After modifying the base letterforms to better suit a prominent title, a couple of iterations quickly brought us to the straight baseline version of the final design. Mary insisted that the words not touch, to make sure this distinction was always clear, although I hedged this a bit by playing with the “r” of “fear” and letting it swoop under the scripted “L” of “Less.” I used a thin shadow line to give the type added depth.
To finish off the front cover, I opted to have Mary’s name printed in white—one of the great advantages of working with Smart Set and their 5-color digital press. More on that in a minute.
The back cover presented us with a perfect opportunity to bring another visual element into play. The icon for Wales, and certainly its sport teams, is the Welsh Dragon. While not wanting to use that dragon directly, we both really liked the idea of a medieval dragon. Again drawing on stock illustrations as the starting point, I modified and adapted the illustration to create the final version, again suitable for foil debossing in the same matte gold as the front cover.
The cover material was chosen from a selection of open stock options from local paper supplier Anchor Paper. From a handful of options that fit the bill, Mary opted for the Neenah Classic Linen 80T in Patriot Blue. The subtle linen texture works great with the foil stamping to provide just the right amount of texture to help showcase the gold.
Framing the Instructions
The two remaining pieces of the puzzle came together nicely. First, we needed some sort of instruction for how to use this book. Originally Mary didn’t want this to appear in the book itself, fearful that it would interrupt the beauty of the reader/writer’s own work. So we were planning a separate card to insert into the book.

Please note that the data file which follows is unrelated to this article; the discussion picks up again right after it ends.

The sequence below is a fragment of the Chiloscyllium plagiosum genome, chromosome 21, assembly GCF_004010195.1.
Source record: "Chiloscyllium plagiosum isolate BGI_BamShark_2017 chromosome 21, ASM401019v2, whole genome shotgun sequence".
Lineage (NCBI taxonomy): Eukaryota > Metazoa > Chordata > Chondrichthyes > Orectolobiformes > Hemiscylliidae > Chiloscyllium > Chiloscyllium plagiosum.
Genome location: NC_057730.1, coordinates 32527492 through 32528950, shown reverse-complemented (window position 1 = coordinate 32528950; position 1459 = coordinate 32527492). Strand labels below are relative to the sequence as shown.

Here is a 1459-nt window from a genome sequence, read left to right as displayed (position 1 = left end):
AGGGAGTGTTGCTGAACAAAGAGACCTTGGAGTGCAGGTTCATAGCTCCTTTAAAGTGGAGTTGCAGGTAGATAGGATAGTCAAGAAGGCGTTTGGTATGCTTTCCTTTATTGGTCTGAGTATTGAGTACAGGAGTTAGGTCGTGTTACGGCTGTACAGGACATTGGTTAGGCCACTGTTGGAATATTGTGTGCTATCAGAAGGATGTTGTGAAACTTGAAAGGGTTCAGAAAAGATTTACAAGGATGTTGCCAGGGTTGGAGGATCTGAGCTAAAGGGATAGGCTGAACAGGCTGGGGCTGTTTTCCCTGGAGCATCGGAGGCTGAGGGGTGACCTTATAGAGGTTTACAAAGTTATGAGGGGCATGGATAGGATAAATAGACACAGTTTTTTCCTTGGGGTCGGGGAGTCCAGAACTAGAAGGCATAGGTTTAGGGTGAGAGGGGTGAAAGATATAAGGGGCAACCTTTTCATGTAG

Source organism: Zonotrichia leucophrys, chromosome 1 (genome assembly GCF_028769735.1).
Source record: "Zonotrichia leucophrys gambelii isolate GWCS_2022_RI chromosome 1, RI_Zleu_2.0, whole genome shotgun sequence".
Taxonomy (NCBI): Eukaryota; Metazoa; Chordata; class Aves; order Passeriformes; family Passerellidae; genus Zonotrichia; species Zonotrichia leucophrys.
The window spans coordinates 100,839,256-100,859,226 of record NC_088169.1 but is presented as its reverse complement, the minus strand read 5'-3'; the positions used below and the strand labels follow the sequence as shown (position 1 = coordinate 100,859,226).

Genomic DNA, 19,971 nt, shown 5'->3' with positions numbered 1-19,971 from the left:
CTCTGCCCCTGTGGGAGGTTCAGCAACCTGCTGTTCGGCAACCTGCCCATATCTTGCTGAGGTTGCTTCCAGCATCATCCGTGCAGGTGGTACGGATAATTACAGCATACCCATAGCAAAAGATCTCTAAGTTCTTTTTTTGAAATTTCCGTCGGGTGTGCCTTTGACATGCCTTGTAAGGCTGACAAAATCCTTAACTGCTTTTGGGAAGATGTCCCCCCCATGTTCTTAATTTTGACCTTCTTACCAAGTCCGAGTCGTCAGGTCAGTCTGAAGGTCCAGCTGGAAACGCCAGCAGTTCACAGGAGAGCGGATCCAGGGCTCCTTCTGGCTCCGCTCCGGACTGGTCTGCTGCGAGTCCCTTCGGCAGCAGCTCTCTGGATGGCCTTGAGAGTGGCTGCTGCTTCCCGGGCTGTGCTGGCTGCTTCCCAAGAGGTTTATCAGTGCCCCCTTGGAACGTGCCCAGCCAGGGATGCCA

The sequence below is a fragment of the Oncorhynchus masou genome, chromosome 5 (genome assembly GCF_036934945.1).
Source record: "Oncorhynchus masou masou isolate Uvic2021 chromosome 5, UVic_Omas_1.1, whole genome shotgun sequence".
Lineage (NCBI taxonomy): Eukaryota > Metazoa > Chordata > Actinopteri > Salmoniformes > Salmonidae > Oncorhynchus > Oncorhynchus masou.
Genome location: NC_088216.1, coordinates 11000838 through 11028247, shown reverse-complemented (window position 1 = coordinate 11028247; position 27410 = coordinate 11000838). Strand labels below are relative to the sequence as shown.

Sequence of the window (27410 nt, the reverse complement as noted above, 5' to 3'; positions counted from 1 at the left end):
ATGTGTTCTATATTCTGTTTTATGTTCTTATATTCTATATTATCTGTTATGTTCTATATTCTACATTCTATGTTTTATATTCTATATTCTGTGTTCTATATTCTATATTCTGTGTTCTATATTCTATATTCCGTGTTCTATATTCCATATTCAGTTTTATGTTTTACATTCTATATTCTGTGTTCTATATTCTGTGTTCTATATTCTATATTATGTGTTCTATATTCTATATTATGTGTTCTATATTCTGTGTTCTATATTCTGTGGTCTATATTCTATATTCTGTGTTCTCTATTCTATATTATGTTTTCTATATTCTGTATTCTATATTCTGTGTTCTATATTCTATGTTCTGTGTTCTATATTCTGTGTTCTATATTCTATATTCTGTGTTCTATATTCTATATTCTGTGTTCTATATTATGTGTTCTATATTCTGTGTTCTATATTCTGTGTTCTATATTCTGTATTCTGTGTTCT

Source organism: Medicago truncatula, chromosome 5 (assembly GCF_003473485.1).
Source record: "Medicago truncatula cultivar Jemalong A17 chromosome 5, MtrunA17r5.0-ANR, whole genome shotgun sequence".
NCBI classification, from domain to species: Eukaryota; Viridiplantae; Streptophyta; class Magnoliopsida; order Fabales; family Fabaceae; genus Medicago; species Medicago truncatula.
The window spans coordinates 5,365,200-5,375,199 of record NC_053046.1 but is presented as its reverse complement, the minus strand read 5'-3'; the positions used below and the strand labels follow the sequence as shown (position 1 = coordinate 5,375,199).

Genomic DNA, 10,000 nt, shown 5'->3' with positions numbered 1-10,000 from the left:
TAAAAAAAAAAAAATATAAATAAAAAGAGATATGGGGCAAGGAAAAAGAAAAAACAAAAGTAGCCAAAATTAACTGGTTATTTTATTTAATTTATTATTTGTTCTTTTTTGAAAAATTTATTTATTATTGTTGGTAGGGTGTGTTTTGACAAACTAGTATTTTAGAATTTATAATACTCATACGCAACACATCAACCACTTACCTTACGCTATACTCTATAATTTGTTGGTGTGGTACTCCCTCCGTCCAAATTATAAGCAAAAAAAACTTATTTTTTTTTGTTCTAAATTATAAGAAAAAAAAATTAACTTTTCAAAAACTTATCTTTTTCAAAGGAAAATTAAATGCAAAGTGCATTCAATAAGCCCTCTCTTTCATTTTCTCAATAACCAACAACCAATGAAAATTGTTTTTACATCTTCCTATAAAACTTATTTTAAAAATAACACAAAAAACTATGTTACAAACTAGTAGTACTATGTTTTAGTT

To make the card distinctive, I created an interwoven border patterns, based on the door handles that Mary had originally suggested as an inspiration for the book’s aesthetic.
In the end, we opted to incorporate this border pattern and the instructions directly into the book on the title page. Then, because I liked it so much, I also used it for the colophon page—now the border frame could serve as bookends to the interior of the book.
Just as the authors, artists, businesses, and publisher rely on me as the book designer to turn their concepts into reality, I, too, rely on the work on printers to turn my ideas into physical objects. I love working with different printers, learning about their specialized equipment, discovering their individual strengths.
In the case of Fear Less, I knew I was going to need someone extra special. The reason is the unfortunate economics of very short run books: the work required to create 50 or even 100 books is dominated by the set up: for printing the covers in white on one machine, then foil stamping the front and back on another; for color printing the interior; and then for merging the two together in an odd size.
I turned to Kevin Brown and Molly Ruoho at Smart Set, a certified B-Corp printer in Northeast Minneapolis. While this is neither the biggest nor the smallest job Smart Set has handled, nor the most complex, I knew their hands-on approach to work would benefit this particular project.
With Kevin’s help, we were able to splurge a bit with the elements like the gold foil and white printing, while saving by using a simple saddle-stitch square-fold binding. It ended up being most economical to print the books oversize and trim them down… unfortunately waste is part of the game. At least I can trust that Smart Set will definitely recycle the scraps.
In marketing, we talk about “target audience.” And as a designer, I spent a lot of time wondering just how a book, its cover and layout, will connect with readers.
But at the end of the day, it comes down to how does each reader connect with the book. Mary was eager to test this out with Ben, a creative 9-year old who was in part the inspiration for the project. A fancy book that he is supposed to write in? At first, he didn’t quite know what is expected.
As his mother explained it to Mary, she told her son, “It’s like in [The Lion, The Witch, and The Wardrobe, when in] Narnia, Aslan gave the children gifts. They did not understand at first,” but had to learn how to use their treasures. As Mary explained it to me, “that again was the call to grace of this whole project.”
Other feedback Mary received only further reinforced the validity of her concept and our execution of this unique book: “I just want to keep touching it. Those decorative letters are sensational.”